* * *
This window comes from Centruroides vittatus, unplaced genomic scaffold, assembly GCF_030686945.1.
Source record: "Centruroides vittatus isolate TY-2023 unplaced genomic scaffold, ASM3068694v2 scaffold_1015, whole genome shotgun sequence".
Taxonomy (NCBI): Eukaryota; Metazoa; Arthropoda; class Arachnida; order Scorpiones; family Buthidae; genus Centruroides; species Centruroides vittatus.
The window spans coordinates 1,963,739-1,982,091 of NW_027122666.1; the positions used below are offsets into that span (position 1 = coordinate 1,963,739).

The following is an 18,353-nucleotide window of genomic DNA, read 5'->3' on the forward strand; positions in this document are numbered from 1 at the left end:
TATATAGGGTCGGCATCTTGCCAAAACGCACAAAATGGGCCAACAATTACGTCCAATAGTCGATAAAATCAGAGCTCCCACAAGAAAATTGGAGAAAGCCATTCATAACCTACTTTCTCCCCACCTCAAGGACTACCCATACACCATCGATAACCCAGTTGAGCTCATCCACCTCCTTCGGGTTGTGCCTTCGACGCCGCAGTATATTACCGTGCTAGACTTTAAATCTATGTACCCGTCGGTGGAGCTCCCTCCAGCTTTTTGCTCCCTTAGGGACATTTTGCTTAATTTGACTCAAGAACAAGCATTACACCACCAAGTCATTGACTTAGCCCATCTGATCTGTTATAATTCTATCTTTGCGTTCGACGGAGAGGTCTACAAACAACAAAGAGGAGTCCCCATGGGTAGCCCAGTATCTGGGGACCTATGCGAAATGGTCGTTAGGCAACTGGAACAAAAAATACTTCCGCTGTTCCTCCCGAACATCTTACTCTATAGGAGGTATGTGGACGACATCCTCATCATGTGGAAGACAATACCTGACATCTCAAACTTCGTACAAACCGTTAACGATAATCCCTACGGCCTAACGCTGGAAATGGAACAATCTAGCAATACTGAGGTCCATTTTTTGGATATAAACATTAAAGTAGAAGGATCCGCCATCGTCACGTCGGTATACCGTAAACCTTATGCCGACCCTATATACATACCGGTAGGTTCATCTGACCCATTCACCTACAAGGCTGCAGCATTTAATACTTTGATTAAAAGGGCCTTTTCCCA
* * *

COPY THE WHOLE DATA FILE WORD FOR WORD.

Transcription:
This window comes from Centruroides vittatus, unplaced genomic scaffold, assembly GCF_030686945.1.
Source record: "Centruroides vittatus isolate TY-2023 unplaced genomic scaffold, ASM3068694v2 scaffold_1015, whole genome shotgun sequence".
Taxonomy (NCBI): Eukaryota; Metazoa; Arthropoda; class Arachnida; order Scorpiones; family Buthidae; genus Centruroides; species Centruroides vittatus.
The window spans coordinates 1,963,739-1,982,091 of NW_027122666.1; the positions used below are offsets into that span (position 1 = coordinate 1,963,739).

The following is an 18,353-nucleotide window of genomic DNA, read 5'->3' on the forward strand; positions in this document are numbered from 1 at the left end:
TATATAGGGTCGGCATCTTGCCAAAACGCACAAAATGGGCCAACAATTACGTCCAATAGTCGATAAAATCAGAGCTCCCACAAGAAAATTGGAGAAAGCCATTCATAACCTACTTTCTCCCCACCTCAAGGACTACCCATACACCATCGATAACCCAGTTGAGCTCATCCACCTCCTTCGGGTTGTGCCTTCGACGCCGCAGTATATTACCGTGCTAGACTTTAAATCTATGTACCCGTCGGTGGAGCTCCCTCCAGCTTTTTGCTCCCTTAGGGACATTTTGCTTAATTTGACTCAAGAACAAGCATTACACCACCAAGTCATTGACTTAGCCCATCTGATCTGTTATAATTCTATCTTTGCGTTCGACGGAGAGGTCTACAAACAACAAAGAGGAGTCCCCATGGGTAGCCCAGTATCTGGGGACCTATGCGAAATGGTCGTTAGGCAACTGGAACAAAAAATACTTCCGCTGTTCCTCCCGAACATCTTACTCTATAGGAGGTATGTGGACGACATCCTCATCATGTGGAAGACAATACCTGACATCTCAAACTTCGTACAAACCGTTAACGATAATCCCTACGGCCTAACGCTGGAAATGGAACAATCTAGCAATACTGAGGTCCATTTTTTGGATATAAACATTAAAGTAGAAGGATCCGCCATCGTCACGTCGGTATACCGTAAACCTTATGCCGACCCTATATACATACCGGTAGGTTCATCTGACCCATTCACCTACAAGGCTGCAGCATTTAATACTTTGATTAAAAGGGCCTTTTCCCA